Here’s why you might feel nauseous after a workout — and what you can do to prevent it

  • Do you often feel nauseous after exercising? While it’s common and doesn’t last long, it can still be uncomfortable.
  • There are a few reasons why this can happen — so if it happens to you, there’s probably no reason to panic.
  • There are also things you can do to reduce or prevent this feeling, including when you eat.

Many of us exercise to feel better. While some of us get a “runner’s high” after a workout, unfortunately, some of us leave the gym feeling sick. While this is usually only temporary, it can still be uncomfortable.

Luckily, there are some good explanations for why this happens — so you probably have no reason to panic if it happens to you.

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When we exercise, blood flow to working muscles, brain, lungs and heart increases. This increase in blood flow is driven by the sympathetic portion of the autonomic nervous system (which helps regulate all of our involuntary bodily responses such as heart rate, blood pressure, and digestion).

It does this by widening the arteries so they can carry more blood to these tissues.

But the sympathetic nervous system, which normally drives our “fight or flight” mechanisms, simultaneously constricts blood vessels entering the gastrointestinal system, such as the stomach, by as much as 80% during intense exercise.

This is done because there is a finite amount of blood in the body, and the increased oxygen demand of some tissues can only be met by changing the amount of blood flow to other tissues.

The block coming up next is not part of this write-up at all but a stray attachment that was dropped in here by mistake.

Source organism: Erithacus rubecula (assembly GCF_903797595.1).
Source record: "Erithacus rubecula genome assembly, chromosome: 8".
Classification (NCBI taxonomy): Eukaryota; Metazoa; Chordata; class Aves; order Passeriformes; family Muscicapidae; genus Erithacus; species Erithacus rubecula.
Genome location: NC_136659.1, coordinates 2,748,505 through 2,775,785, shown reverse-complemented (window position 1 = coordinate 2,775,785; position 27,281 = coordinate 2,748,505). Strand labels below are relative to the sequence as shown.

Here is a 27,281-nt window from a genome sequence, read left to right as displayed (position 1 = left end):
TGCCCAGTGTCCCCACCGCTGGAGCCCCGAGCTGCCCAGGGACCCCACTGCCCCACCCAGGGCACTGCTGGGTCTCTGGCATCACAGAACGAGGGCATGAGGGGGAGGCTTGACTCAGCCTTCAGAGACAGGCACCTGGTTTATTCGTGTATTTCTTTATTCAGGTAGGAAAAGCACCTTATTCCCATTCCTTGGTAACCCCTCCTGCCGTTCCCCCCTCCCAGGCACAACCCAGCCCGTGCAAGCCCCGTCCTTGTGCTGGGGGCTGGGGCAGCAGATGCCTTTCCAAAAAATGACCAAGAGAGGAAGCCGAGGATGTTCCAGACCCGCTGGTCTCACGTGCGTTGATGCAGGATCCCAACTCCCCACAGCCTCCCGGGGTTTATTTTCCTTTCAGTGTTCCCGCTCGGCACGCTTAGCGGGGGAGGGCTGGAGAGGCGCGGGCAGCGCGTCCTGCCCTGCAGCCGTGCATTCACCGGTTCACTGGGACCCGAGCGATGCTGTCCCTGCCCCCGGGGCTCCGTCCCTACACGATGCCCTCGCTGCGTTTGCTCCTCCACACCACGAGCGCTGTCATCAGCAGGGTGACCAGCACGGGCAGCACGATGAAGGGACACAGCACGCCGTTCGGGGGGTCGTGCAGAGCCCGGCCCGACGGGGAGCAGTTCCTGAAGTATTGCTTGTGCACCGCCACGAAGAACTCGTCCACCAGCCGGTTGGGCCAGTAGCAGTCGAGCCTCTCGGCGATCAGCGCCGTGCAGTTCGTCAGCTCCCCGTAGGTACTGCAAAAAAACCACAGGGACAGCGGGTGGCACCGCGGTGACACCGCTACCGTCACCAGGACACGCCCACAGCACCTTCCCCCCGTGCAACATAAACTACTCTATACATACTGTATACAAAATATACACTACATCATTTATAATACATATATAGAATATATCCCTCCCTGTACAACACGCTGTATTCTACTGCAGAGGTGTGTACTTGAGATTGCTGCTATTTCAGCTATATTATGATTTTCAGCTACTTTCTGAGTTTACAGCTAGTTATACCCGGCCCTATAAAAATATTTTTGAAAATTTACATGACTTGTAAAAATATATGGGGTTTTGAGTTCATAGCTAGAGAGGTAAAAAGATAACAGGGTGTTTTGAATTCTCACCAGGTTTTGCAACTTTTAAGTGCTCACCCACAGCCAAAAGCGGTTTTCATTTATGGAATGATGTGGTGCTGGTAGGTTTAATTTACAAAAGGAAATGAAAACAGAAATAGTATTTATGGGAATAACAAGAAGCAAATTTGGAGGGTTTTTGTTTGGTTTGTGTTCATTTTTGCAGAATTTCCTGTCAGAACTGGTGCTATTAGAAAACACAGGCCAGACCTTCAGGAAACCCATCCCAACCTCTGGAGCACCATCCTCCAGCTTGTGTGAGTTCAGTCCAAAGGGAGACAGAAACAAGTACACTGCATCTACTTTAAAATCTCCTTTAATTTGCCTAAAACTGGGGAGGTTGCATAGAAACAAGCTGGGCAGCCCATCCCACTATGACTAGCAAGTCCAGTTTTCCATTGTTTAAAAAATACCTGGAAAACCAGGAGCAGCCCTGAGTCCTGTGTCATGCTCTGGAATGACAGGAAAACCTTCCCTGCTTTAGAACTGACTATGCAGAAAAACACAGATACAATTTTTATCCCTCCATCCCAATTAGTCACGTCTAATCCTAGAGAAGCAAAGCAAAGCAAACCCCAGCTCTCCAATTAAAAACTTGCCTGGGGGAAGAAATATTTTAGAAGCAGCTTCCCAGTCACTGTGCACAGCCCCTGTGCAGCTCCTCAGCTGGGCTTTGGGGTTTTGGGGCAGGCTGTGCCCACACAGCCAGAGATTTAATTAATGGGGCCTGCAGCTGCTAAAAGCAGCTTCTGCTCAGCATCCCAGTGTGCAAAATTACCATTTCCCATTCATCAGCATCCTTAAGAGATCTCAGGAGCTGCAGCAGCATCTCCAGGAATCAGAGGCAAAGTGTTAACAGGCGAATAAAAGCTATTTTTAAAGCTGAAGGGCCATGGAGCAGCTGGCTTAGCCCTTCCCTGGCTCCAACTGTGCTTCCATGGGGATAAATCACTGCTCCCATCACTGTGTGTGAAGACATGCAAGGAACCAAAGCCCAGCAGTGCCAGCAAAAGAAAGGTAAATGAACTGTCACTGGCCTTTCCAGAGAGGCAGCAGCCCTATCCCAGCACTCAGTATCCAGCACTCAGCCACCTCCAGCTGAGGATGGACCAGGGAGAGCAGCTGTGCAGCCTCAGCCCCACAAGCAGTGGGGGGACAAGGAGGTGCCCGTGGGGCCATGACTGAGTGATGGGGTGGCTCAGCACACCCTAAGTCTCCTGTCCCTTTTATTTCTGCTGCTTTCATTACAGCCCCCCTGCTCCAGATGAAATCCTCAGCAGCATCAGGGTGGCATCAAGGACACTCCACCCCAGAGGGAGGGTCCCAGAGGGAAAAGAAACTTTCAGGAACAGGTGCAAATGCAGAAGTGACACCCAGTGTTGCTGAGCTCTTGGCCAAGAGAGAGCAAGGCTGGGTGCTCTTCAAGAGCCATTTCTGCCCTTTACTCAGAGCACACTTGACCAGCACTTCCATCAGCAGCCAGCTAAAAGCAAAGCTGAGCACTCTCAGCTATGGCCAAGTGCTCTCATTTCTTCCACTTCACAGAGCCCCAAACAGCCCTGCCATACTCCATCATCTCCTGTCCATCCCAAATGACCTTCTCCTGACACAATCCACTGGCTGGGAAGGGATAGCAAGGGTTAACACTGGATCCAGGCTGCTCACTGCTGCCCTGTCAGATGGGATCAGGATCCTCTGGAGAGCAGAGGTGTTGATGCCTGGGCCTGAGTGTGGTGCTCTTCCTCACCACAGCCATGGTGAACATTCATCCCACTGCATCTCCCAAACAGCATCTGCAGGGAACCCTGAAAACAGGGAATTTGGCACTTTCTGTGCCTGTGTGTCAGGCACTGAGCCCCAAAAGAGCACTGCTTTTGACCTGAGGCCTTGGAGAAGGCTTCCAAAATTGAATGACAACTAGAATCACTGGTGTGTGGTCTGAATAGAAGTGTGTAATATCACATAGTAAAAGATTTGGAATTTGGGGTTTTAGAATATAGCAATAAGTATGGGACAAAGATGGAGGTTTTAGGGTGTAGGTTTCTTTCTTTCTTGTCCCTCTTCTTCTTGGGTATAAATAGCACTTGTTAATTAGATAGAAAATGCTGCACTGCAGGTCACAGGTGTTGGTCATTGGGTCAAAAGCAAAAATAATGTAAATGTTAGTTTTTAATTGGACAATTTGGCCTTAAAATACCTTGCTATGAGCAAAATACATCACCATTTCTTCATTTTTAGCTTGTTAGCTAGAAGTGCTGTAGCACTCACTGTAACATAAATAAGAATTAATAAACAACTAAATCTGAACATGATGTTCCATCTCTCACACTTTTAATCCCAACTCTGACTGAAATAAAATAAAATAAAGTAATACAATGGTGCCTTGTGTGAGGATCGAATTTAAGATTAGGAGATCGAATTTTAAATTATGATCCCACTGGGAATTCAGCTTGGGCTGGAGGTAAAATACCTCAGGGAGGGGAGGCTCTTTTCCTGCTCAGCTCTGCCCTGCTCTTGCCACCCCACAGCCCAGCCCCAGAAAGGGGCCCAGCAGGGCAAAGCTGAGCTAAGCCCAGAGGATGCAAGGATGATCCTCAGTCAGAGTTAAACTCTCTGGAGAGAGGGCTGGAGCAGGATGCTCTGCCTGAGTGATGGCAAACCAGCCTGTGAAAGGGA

This means that blood supply may be reduced in areas that don’t need as much oxygen at the time. This may be true whether or not you’ve eaten recently.

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But let’s say you recently ate a meal before hitting the gym or going for a run. When we eat, the food stretches our stomach, causing the release of the acids and enzymes needed to digest the food.

Stomach muscles also become more active during digestion, leading to an increased demand for oxygen and blood from the stomach and other GI tract tissues. Different parts of the autonomic nervous system increase blood flow when the structures of the gastrointestinal tract need to be active.

The apparent conflict of different tissues in the body all needing oxygen can be one of the causes of nausea during or after a workout. As needs change, the body must direct blood flow to tissues.

So when we exercise, blood needs to flow to the muscles, heart, lungs and brain, which means less blood in less active tissues, such as the gastrointestinal tract – even if it’s currently digesting our dinner.

When blood flow to this area is reduced, it triggers our gut nerves, which subsequently cause a feeling of nausea.

On top of that, the stomach and other abdominal organs are also squeezed during exercise, which can further exacerbate nausea. This is especially a problem during squats, where the body draws more air into the lungs as the heart rate and oxygen demand in the tissues increase.